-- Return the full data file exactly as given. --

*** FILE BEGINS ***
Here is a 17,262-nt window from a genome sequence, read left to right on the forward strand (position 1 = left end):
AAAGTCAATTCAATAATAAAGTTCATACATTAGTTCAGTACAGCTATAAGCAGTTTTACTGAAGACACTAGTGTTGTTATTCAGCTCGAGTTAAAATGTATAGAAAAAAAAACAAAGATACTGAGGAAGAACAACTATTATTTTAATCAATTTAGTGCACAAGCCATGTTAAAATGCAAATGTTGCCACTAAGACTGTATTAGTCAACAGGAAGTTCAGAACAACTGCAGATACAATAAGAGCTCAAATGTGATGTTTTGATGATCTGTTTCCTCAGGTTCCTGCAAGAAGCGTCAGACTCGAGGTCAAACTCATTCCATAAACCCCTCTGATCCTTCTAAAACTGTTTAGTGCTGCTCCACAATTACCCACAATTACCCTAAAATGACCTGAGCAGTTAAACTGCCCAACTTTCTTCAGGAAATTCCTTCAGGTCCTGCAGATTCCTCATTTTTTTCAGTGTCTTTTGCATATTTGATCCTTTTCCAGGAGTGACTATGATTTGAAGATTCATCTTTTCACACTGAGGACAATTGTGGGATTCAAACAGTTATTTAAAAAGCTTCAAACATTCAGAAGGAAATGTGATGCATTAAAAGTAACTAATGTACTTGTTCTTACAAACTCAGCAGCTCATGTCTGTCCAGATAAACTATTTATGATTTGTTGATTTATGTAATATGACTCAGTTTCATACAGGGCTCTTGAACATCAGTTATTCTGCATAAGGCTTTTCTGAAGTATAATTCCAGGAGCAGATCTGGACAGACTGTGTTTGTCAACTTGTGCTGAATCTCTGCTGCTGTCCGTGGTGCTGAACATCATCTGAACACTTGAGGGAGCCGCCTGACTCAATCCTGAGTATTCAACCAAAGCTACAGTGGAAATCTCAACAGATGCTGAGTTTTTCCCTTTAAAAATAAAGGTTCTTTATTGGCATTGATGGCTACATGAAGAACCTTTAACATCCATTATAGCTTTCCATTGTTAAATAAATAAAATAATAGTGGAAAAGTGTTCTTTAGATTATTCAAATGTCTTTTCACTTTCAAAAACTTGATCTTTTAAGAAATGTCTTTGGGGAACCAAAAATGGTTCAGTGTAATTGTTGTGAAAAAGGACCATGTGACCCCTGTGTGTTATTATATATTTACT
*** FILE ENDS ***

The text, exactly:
Here is a 17,262-nt window from a genome sequence, read left to right on the forward strand (position 1 = left end):
AAAGTCAATTCAATAATAAAGTTCATACATTAGTTCAGTACAGCTATAAGCAGTTTTACTGAAGACACTAGTGTTGTTATTCAGCTCGAGTTAAAATGTATAGAAAAAAAAACAAAGATACTGAGGAAGAACAACTATTATTTTAATCAATTTAGTGCACAAGCCATGTTAAAATGCAAATGTTGCCACTAAGACTGTATTAGTCAACAGGAAGTTCAGAACAACTGCAGATACAATAAGAGCTCAAATGTGATGTTTTGATGATCTGTTTCCTCAGGTTCCTGCAAGAAGCGTCAGACTCGAGGTCAAACTCATTCCATAAACCCCTCTGATCCTTCTAAAACTGTTTAGTGCTGCTCCACAATTACCCACAATTACCCTAAAATGACCTGAGCAGTTAAACTGCCCAACTTTCTTCAGGAAATTCCTTCAGGTCCTGCAGATTCCTCATTTTTTTCAGTGTCTTTTGCATATTTGATCCTTTTCCAGGAGTGACTATGATTTGAAGATTCATCTTTTCACACTGAGGACAATTGTGGGATTCAAACAGTTATTTAAAAAGCTTCAAACATTCAGAAGGAAATGTGATGCATTAAAAGTAACTAATGTACTTGTTCTTACAAACTCAGCAGCTCATGTCTGTCCAGATAAACTATTTATGATTTGTTGATTTATGTAATATGACTCAGTTTCATACAGGGCTCTTGAACATCAGTTATTCTGCATAAGGCTTTTCTGAAGTATAATTCCAGGAGCAGATCTGGACAGACTGTGTTTGTCAACTTGTGCTGAATCTCTGCTGCTGTCCGTGGTGCTGAACATCATCTGAACACTTGAGGGAGCCGCCTGACTCAATCCTGAGTATTCAACCAAAGCTACAGTGGAAATCTCAACAGATGCTGAGTTTTTCCCTTTAAAAATAAAGGTTCTTTATTGGCATTGATGGCTACATGAAGAACCTTTAACATCCATTATAGCTTTCCATTGTTAAATAAATAAAATAATAGTGGAAAAGTGTTCTTTAGATTATTCAAATGTCTTTTCACTTTCAAAAACTTGATCTTTTAAGAAATGTCTTTGGGGAACCAAAAATGGTTCAGTGTAATTGTTGTGAAAAAGGACCATGTGACCCCTGTGTGTTATTATATATTTACT